Kantar: More consumers bought spirits than wine in 2020, for the first timeBy Arabella Mileham
Spirits became the most widely bought alcoholic drink in 2020, knocking wine of its top spot, according to exclusive data from Kantar.
Speaking exclusively to the drinks business, Kantar’s head of alcohol said that in the year to 27 December, 68% of British households purchased spirits – a higher proportion than wine for the first time ever.
“Historically, still wine has been the most widely purchased category as long as I can remember but we’ve seen for the first time ever spirits become the most widely bought – the greatest number of households up and down the nation buying spirits than any other category,” Lee said.
He noted that although the Covid Christmas undoubtedly played a role in this, this was also reflective of a longer term trend.
“We’ve seen spirits penetration grow consistent over the last five years. Five years ago it was around 62% of households were buying spirits, in the latest data it was 68%.”
He said that although there has been a growing number of people buying into spirit in the last five year, that increased dramatically in 2020 and the last-minute locked-down Christmas provided the ‘cherry on the cake’.
However, in good news for wine, most of the growth of spirits came from shoppers expanding their alcohol repertoire rather than switching away from wine, the data showed. Spirits also largely gained ground with younger shoppers with penetration growing +6.4 percentage points among young families (households with children aged 0-4 years) and +8.4 percentage points with middle family years (ages 5-9).
“Within spirits, we’ve seen penetration growth, ie more households buying across all demographics, but particular gains among those with younger families,” Lee noted. “Overall we’ve seen a 4.1% in category penetration over the last year, but within young and middle family groups it is 6.4 and 8.4% – approaching twice the rate of average growth.”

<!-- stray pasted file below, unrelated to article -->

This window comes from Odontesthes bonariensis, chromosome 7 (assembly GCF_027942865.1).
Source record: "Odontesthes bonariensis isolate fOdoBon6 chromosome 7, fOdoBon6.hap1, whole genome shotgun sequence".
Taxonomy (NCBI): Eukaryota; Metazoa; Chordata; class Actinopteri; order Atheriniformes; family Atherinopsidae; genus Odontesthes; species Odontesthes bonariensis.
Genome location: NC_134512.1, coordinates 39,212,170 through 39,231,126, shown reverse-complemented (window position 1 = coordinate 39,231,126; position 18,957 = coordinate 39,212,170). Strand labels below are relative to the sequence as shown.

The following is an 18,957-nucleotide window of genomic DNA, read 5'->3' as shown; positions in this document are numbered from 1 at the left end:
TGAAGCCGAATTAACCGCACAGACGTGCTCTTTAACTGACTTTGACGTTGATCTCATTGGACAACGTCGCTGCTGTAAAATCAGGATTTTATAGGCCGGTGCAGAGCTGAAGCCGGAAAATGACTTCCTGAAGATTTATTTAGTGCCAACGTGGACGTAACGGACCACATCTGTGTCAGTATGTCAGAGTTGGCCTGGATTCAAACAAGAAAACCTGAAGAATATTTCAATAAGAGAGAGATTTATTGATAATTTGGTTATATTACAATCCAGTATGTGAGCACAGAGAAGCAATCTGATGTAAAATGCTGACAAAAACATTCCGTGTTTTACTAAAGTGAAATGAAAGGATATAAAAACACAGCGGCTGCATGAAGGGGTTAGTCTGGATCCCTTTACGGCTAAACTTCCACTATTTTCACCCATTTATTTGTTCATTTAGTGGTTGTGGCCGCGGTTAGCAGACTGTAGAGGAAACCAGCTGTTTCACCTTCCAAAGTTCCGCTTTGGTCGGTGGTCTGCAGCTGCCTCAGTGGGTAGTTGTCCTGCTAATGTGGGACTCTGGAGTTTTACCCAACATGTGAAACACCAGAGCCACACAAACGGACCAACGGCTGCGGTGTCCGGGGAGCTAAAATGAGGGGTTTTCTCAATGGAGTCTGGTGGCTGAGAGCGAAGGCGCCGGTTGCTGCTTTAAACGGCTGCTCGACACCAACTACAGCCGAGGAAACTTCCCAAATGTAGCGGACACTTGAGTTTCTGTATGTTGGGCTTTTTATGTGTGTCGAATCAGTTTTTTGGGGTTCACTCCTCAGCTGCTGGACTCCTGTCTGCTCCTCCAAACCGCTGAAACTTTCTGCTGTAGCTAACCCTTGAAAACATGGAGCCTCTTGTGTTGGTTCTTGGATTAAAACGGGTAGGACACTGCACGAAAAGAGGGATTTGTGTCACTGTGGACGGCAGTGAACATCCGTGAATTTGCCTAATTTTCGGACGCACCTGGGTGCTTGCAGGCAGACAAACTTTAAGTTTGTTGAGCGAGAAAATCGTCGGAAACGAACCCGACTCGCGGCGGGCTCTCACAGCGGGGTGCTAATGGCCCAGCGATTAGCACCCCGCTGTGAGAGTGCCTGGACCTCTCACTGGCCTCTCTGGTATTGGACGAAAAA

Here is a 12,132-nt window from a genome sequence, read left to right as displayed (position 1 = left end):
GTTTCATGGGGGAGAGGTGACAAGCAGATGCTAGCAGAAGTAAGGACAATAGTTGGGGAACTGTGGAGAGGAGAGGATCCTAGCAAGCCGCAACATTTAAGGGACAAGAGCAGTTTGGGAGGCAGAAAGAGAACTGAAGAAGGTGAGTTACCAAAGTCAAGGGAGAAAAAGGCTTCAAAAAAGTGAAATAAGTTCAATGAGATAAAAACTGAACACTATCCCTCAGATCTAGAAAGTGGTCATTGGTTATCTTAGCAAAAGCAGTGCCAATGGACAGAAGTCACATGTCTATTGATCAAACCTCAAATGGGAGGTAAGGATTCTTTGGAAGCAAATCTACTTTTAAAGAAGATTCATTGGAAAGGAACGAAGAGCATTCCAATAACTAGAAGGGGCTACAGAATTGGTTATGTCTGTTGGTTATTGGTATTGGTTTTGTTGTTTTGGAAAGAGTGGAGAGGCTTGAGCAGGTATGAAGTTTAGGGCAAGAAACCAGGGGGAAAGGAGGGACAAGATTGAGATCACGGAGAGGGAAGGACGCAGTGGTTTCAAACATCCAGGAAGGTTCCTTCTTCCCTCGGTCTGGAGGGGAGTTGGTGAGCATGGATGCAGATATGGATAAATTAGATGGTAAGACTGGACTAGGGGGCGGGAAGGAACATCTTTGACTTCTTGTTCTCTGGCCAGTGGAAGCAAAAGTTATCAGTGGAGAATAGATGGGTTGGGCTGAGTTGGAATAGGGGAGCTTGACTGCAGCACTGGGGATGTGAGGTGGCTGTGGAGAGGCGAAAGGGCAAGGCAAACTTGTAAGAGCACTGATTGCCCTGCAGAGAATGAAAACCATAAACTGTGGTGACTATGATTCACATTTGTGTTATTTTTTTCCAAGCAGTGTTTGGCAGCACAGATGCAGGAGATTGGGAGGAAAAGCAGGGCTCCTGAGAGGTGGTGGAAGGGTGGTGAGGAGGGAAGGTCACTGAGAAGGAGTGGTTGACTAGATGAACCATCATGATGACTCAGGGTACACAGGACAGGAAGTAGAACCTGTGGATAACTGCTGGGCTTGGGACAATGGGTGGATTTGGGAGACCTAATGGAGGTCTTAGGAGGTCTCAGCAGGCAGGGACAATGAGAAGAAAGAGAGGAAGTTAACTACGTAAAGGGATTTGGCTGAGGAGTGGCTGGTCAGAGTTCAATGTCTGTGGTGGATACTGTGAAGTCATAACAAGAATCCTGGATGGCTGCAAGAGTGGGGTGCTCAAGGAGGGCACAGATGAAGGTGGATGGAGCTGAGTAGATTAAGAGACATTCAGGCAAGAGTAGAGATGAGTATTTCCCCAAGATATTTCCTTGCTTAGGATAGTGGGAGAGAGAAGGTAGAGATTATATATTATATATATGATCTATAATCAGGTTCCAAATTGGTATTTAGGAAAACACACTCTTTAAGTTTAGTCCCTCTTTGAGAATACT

Much of this growth has come from innovation and new product development in categories such as cream liqueurs and flavoured gins, Lee added.
“One of the analyses we can look at is how much spend is being stolen from one category to another, but that hasn’t been the story of not spirits success. It’s been about growing its overall shopper base and shoppers adding spirits to their repertoire.”
High water mark
Looking at whether this trend is likely to continue, Lee said the last year had been unprecidented and likely marked a ‘high water mark’ for the category.
“Rarely do you see an overall category in double digit growth – and we saw alcohol overall grow in the off trade in 20% last year, so it was an unprecedented times,” he pointed out. “In terms of the number of shoppers, there’s clearly been momentum behind the spirits category for some time, so it stands a good chance of retaining those shoppers, but obviously we are looking at a high water mark over the last five years. As we are given more freedom to return to the on-trade, every category will have to work really hard to retain those shoppers through 2021 as the on-trade opens.”
“The challenge for every brand owner is to get your brand in a hands of consumers and more brands have had a brand in the hand than ever before, so it gives the category a really strong chance of retaining those shoppers,” he said.